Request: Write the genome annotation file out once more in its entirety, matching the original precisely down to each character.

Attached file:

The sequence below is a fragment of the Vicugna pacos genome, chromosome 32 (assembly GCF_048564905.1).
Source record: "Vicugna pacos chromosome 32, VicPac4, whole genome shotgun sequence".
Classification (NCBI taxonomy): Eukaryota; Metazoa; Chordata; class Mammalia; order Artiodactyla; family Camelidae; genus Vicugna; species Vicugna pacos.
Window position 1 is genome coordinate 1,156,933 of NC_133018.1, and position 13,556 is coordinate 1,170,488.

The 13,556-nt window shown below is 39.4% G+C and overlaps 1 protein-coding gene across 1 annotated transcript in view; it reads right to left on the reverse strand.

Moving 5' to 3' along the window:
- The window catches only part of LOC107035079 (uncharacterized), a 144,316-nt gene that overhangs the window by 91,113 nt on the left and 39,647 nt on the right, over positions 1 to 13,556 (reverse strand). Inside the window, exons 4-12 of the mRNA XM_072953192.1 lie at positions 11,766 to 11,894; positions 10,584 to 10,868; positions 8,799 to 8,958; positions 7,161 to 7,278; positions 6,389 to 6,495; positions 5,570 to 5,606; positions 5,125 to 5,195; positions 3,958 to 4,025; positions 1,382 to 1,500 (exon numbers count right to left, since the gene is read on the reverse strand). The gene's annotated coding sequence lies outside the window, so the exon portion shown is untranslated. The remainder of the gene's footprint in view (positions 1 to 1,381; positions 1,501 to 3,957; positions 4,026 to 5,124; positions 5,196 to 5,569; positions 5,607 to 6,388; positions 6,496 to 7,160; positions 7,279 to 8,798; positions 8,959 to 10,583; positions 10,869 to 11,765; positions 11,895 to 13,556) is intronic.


The sequence below is a fragment of the Vicugna pacos genome, chromosome 32 (assembly GCF_048564905.1).
Source record: "Vicugna pacos chromosome 32, VicPac4, whole genome shotgun sequence".
Classification (NCBI taxonomy): Eukaryota; Metazoa; Chordata; class Mammalia; order Artiodactyla; family Camelidae; genus Vicugna; species Vicugna pacos.
Window position 1 is genome coordinate 1,156,933 of NC_133018.1, and position 13,556 is coordinate 1,170,488.

The 13,556-nt window shown below is 39.4% G+C and overlaps 1 protein-coding gene across 1 annotated transcript in view; it reads right to left on the reverse strand.

Moving 5' to 3' along the window:
- The window catches only part of LOC107035079 (uncharacterized), a 144,316-nt gene that overhangs the window by 91,113 nt on the left and 39,647 nt on the right, over positions 1 to 13,556 (reverse strand). Inside the window, exons 4-12 of the mRNA XM_072953192.1 lie at positions 11,766 to 11,894; positions 10,584 to 10,868; positions 8,799 to 8,958; positions 7,161 to 7,278; positions 6,389 to 6,495; positions 5,570 to 5,606; positions 5,125 to 5,195; positions 3,958 to 4,025; positions 1,382 to 1,500 (exon numbers count right to left, since the gene is read on the reverse strand). The gene's annotated coding sequence lies outside the window, so the exon portion shown is untranslated. The remainder of the gene's footprint in view (positions 1 to 1,381; positions 1,501 to 3,957; positions 4,026 to 5,124; positions 5,196 to 5,569; positions 5,607 to 6,388; positions 6,496 to 7,160; positions 7,279 to 8,798; positions 8,959 to 10,583; positions 10,869 to 11,765; positions 11,895 to 13,556) is intronic.